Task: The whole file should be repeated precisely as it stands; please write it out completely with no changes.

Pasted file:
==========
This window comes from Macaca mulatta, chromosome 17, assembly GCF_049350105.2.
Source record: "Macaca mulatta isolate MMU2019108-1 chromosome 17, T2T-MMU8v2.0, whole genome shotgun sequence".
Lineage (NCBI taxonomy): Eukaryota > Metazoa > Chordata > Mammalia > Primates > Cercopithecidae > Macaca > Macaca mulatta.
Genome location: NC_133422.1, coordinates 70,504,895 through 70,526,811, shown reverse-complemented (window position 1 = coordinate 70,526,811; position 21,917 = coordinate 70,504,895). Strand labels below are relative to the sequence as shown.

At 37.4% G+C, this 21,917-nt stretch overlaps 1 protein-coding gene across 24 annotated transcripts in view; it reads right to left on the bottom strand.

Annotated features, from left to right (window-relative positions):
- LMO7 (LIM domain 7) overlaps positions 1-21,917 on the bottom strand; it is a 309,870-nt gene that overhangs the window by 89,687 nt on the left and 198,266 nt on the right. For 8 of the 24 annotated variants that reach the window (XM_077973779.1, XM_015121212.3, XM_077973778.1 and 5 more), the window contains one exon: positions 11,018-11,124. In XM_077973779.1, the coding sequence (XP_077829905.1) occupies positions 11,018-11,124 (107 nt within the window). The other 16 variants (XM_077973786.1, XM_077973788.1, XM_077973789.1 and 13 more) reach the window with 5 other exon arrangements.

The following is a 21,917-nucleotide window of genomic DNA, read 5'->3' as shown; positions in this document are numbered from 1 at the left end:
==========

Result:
This window comes from Macaca mulatta, chromosome 17, assembly GCF_049350105.2.
Source record: "Macaca mulatta isolate MMU2019108-1 chromosome 17, T2T-MMU8v2.0, whole genome shotgun sequence".
Lineage (NCBI taxonomy): Eukaryota > Metazoa > Chordata > Mammalia > Primates > Cercopithecidae > Macaca > Macaca mulatta.
Genome location: NC_133422.1, coordinates 70,504,895 through 70,526,811, shown reverse-complemented (window position 1 = coordinate 70,526,811; position 21,917 = coordinate 70,504,895). Strand labels below are relative to the sequence as shown.

At 37.4% G+C, this 21,917-nt stretch overlaps 1 protein-coding gene across 24 annotated transcripts in view; it reads right to left on the bottom strand.

Annotated features, from left to right (window-relative positions):
- LMO7 (LIM domain 7) overlaps positions 1-21,917 on the bottom strand; it is a 309,870-nt gene that overhangs the window by 89,687 nt on the left and 198,266 nt on the right. For 8 of the 24 annotated variants that reach the window (XM_077973779.1, XM_015121212.3, XM_077973778.1 and 5 more), the window contains one exon: positions 11,018-11,124. In XM_077973779.1, the coding sequence (XP_077829905.1) occupies positions 11,018-11,124 (107 nt within the window). The other 16 variants (XM_077973786.1, XM_077973788.1, XM_077973789.1 and 13 more) reach the window with 5 other exon arrangements.

The following is a 21,917-nucleotide window of genomic DNA, read 5'->3' as shown; positions in this document are numbered from 1 at the left end: